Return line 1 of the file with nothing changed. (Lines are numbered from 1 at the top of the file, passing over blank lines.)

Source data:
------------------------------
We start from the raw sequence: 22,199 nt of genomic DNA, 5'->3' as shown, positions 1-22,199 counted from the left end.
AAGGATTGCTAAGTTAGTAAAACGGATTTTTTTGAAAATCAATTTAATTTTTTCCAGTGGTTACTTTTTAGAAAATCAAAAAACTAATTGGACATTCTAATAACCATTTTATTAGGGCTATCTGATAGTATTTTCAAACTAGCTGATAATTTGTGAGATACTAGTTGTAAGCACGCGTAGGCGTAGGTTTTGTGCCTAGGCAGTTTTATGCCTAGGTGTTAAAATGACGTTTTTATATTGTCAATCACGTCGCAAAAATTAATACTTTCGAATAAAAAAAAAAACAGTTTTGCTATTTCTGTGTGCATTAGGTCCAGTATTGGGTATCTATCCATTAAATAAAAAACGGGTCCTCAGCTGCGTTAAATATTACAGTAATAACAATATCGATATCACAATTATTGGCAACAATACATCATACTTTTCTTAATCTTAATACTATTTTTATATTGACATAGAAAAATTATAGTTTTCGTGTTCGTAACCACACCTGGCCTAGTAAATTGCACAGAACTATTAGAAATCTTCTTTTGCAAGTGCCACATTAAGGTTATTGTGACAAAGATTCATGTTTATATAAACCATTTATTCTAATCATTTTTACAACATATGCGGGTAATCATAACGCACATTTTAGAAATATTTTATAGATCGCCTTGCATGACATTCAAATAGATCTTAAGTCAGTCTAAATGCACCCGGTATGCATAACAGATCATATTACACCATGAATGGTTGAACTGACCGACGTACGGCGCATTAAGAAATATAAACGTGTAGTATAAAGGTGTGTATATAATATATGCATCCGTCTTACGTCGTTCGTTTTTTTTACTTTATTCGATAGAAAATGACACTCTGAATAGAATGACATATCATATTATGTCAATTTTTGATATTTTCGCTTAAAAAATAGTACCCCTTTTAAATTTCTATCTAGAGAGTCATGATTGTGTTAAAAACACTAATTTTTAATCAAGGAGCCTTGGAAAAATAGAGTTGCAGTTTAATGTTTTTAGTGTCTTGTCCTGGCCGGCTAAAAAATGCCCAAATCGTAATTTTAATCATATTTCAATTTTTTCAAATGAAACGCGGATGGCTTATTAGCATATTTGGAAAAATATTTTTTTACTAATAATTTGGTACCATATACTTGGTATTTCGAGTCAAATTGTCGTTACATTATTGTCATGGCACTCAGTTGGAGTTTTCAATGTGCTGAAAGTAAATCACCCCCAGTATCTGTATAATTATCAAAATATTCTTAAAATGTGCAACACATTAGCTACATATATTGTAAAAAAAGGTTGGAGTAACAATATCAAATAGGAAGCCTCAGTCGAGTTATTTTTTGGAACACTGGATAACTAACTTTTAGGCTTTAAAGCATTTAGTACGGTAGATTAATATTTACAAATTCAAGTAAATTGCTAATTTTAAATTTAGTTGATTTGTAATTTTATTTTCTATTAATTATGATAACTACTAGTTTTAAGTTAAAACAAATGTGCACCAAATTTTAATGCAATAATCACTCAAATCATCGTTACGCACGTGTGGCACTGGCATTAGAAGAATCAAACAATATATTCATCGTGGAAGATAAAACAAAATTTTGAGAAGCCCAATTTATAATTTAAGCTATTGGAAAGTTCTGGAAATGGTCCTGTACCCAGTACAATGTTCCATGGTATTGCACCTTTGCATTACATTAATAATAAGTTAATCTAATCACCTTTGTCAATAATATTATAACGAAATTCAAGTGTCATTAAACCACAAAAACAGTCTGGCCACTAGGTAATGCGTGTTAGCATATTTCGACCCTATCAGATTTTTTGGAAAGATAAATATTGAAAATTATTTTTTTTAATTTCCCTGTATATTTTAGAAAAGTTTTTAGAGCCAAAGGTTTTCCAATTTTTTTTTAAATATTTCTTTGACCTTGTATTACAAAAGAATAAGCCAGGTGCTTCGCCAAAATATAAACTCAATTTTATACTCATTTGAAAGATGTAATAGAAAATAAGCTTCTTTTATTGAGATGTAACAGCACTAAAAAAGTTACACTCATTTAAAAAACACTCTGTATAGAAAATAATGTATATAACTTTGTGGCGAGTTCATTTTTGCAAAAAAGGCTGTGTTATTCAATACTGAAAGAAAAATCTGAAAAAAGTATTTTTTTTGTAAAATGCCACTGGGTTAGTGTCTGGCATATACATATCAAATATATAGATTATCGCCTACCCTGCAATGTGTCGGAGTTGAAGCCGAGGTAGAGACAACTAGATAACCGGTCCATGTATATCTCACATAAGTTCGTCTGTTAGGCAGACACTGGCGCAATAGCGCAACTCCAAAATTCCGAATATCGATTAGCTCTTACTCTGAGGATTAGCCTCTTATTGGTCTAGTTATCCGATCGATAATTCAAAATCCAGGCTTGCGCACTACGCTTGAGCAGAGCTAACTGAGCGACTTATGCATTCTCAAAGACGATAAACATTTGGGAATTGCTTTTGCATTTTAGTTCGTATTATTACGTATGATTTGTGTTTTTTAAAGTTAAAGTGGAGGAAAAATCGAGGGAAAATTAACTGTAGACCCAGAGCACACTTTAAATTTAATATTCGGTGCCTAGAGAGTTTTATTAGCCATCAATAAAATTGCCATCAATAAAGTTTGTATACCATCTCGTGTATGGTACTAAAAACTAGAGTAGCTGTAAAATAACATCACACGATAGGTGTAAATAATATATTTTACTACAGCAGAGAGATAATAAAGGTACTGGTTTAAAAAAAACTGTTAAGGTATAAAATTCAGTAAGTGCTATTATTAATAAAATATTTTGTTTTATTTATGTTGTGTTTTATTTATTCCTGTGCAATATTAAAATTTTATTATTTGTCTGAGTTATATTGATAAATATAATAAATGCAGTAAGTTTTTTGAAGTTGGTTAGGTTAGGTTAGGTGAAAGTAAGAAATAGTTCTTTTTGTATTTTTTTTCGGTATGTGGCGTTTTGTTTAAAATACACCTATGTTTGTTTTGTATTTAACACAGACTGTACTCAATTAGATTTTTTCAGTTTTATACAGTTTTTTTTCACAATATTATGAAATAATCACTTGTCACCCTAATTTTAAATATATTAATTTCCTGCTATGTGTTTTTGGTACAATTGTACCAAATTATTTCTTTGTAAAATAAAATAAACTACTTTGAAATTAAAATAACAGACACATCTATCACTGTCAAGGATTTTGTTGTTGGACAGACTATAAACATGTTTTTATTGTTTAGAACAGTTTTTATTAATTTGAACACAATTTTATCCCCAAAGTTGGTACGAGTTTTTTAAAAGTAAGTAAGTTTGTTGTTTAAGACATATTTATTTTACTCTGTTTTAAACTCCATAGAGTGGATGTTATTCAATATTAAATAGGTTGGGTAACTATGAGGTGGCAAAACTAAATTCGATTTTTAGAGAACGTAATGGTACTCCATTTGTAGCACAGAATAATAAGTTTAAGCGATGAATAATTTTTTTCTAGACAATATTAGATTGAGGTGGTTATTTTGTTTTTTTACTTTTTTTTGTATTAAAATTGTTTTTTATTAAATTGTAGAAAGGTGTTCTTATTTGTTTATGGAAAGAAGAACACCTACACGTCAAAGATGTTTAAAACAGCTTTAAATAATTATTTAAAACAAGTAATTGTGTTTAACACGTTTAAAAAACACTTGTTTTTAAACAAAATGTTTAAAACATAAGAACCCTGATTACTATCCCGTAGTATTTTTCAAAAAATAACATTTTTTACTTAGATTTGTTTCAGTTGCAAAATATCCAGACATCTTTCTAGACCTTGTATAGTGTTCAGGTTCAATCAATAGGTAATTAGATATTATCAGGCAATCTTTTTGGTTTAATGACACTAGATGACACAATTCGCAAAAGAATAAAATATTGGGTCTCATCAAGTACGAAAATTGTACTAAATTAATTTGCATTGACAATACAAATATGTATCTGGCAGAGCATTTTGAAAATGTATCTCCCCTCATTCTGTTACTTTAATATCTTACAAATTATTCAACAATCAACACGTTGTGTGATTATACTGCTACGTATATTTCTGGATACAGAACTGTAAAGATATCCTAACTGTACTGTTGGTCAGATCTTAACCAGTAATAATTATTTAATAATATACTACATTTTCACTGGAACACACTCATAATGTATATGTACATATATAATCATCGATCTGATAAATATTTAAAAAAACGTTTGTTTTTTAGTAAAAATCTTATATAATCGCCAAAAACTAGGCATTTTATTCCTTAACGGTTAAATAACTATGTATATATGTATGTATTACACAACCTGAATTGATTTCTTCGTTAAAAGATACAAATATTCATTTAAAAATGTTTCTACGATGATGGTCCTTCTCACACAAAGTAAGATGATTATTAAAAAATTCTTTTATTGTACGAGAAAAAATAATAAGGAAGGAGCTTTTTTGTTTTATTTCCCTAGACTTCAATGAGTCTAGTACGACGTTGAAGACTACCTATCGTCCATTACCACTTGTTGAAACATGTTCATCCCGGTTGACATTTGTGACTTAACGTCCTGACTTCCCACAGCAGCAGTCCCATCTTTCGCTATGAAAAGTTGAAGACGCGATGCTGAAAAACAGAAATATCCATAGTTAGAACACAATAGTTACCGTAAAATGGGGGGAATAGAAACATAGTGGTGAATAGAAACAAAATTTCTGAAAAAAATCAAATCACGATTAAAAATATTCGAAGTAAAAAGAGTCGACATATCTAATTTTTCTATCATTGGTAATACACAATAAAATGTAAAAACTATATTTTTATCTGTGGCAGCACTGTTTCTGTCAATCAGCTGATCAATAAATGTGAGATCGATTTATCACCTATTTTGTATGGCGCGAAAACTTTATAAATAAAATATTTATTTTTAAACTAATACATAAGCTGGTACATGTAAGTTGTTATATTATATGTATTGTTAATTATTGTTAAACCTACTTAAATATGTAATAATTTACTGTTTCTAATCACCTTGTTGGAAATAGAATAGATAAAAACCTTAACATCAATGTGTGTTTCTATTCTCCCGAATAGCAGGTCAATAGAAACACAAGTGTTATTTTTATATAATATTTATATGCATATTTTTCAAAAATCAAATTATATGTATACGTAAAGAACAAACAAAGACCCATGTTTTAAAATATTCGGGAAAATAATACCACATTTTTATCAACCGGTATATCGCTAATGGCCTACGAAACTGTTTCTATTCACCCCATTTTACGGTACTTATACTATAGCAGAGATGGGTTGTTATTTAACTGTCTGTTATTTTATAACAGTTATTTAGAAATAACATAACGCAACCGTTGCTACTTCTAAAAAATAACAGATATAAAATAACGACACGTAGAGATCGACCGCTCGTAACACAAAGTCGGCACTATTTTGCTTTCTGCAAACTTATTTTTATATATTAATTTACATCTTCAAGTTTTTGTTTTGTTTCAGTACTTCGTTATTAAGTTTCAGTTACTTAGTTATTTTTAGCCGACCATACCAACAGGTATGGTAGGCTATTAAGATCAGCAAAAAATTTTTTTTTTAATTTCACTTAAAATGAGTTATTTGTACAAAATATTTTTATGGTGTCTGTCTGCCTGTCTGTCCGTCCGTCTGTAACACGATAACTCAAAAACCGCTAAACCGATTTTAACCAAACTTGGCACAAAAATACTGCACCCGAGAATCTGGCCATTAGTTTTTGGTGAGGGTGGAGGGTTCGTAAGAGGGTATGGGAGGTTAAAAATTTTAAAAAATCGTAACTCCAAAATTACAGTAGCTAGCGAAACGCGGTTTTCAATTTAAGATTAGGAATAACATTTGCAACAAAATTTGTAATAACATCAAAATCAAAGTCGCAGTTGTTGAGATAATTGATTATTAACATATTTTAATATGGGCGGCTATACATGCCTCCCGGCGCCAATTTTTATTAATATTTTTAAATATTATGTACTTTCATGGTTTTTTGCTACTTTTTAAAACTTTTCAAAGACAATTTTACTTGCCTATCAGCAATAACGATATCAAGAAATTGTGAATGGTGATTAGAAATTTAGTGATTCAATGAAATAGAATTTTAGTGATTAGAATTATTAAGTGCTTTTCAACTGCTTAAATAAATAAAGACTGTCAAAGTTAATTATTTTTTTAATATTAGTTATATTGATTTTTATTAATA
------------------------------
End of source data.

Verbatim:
We start from the raw sequence: 22,199 nt of genomic DNA, 5'->3' as shown, positions 1-22,199 counted from the left end.